Despite their impressive size, both Porter brothers bring the ability to handle, shoot, pass and rebound the basketball. How long they will put those traits on display in Columbia remains to be seen. Michael Porter Jr. is widely accepted to be a one-and-done, with a chance to be the No. 1 selection in next year’s NBA Draft.

Many expect Jontay Porter to stay around for a few seasons. However, skilled bigs often find a way to shoot up the draft boards. Though the NBA currently sports a minimum age of 19-years-old, NBA Commissioner Adam Silver recently told FS1’s Colin Cowherd, "I'm rethinking our position." 

If the NBA drops the draft-eligible age back to 18-years-old before next season’s draft, Jontay Porter, who will turn 18 in Nov., could join his brother on the next level earlier than anybody anticipated. For that reason, Mizzou fans need to enjoy the Porters while they are here. The super siblings could vanish as fast as they appeared.

They’ve already brought Mizzou back to respectability without even playing a game. Now it’s time to bring some wins.

T.D. over T.O. and Bruce?

Terrell Davis was a wonderful NFL running back. In seven seasons, he amassed 7607 rushing yards, 70 TDs and 1280 receiving yards. He was also named NFL MVP in 1998. However, Davis’ career was cut short to injuries and he ranks just 55th in career rushing yards. Davis was inducted into the Pro Football Hall of Fame.

Meanwhile two of the greatest wide receivers of all-time are left on the outside-looking-in because the Pro Football Hall of Fame hates wide receivers.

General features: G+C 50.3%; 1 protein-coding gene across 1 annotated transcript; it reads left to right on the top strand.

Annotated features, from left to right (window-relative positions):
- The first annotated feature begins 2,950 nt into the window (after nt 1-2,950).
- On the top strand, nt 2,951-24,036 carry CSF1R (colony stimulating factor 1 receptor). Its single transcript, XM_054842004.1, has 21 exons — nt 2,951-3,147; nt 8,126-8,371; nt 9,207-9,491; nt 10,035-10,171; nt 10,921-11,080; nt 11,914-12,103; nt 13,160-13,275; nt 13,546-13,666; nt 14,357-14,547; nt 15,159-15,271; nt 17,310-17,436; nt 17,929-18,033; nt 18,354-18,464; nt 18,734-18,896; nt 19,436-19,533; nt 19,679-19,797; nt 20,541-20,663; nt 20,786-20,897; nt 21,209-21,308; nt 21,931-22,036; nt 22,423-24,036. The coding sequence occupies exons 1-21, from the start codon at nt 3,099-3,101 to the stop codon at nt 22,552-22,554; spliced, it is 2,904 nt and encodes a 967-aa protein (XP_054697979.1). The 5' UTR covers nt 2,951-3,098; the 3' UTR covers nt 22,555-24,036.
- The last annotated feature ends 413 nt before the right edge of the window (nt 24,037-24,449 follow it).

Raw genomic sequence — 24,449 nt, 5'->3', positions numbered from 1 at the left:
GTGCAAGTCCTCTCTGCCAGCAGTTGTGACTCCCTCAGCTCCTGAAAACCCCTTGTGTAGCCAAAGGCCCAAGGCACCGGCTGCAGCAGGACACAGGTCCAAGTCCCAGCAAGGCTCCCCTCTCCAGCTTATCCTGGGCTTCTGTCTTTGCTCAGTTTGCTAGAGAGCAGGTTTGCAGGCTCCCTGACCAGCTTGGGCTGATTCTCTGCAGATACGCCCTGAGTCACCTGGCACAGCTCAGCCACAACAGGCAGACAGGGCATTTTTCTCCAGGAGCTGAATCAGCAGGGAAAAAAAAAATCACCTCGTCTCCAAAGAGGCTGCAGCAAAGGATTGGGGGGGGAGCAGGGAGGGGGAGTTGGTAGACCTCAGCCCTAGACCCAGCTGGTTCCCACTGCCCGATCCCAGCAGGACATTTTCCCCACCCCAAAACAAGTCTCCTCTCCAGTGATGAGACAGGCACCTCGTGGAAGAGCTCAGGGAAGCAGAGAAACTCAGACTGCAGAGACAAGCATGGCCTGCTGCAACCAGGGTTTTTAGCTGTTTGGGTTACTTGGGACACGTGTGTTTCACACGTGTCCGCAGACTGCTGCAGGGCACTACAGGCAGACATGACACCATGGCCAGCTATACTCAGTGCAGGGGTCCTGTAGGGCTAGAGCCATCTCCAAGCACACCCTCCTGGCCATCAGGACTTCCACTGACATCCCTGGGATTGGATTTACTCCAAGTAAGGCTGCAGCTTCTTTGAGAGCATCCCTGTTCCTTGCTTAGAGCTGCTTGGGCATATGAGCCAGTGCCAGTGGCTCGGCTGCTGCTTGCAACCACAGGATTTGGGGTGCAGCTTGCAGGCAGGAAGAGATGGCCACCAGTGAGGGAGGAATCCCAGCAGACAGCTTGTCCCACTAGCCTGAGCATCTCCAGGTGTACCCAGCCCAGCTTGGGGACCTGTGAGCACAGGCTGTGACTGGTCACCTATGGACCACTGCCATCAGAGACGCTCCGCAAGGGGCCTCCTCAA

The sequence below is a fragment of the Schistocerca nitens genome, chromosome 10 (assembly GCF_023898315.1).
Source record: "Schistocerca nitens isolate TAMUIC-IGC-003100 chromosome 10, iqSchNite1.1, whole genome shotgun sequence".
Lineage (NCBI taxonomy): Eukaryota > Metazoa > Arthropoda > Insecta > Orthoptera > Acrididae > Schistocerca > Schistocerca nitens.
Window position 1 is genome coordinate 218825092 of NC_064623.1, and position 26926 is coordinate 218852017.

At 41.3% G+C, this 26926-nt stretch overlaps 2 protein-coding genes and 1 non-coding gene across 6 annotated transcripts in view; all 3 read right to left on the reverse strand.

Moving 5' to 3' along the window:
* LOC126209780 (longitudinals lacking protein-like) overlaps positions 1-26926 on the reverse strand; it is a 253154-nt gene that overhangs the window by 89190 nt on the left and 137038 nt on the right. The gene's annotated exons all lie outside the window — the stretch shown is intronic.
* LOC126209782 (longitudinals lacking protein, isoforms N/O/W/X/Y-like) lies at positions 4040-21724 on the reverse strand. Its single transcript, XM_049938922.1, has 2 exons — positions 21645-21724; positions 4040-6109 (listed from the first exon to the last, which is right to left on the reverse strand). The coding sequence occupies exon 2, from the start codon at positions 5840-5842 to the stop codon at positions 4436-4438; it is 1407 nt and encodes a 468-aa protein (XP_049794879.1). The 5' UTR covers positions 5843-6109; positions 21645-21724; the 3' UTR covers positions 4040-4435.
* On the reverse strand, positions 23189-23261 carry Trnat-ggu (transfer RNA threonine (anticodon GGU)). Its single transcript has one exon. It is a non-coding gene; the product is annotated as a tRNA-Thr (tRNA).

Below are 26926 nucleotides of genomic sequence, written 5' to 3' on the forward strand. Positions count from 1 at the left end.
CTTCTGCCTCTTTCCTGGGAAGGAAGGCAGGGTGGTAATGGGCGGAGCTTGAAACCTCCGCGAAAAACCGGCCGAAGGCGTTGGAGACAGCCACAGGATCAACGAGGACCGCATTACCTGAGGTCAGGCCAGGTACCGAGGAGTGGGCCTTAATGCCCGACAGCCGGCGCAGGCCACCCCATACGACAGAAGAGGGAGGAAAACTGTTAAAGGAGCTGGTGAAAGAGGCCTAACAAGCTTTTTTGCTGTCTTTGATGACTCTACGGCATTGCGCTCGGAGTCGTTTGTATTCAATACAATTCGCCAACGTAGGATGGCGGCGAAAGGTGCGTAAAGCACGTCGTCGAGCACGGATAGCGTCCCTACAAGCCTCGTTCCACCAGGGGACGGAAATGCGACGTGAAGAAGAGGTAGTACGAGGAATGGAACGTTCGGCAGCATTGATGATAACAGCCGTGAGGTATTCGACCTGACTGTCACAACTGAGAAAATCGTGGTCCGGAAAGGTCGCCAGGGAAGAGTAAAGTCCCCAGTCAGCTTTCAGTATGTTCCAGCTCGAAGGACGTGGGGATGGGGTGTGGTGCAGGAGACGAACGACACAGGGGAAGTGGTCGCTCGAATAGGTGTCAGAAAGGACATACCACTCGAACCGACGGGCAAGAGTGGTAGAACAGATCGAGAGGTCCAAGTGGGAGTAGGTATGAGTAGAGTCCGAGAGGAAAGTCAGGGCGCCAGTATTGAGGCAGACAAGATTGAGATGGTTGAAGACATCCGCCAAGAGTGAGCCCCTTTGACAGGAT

Terrell Owens’ 15,934 receiving yards rank him second in the history of the game, behind Jerry Rice. Isaac Bruce’s 15,208 yards rank him fourth all-time behind Rice, Owens and Randy Moss (who will be HOF eligible for the first-time in 2018).

How can voters exclude two of the game’s top-five receivers in terms of production but vote in a player who ranks 55th at his position? It makes absolutely no sense whatsoever.

What’s also odd about the exclusion of Owens and Bruce is that they seem to be getting shunned for opposite reasons. Owens was a loud, brash trash-talker who bounced around the league because he rubbed players and coaches the wrong way. Bruce was a quiet and reserved player who was often overlooked due to his humble nature.

Both receivers were dominant on the football field. The Hall of Fame is supposed to recognize players based on their abilities and production, not their personalities. For decades, elite receivers have been passed over for the Hall for lesser players at other positions. It’s time for the Hall to do the right thing allow wide receivers to shine. Bruce and Owens deserve busts.

Follow Ishmael and In the Clutch on Twitter @IshmaelSistrunk

Ishmael H. Sistrunk is a columnist and the website coordinator for the St. Louis American and www.stlamerican.com.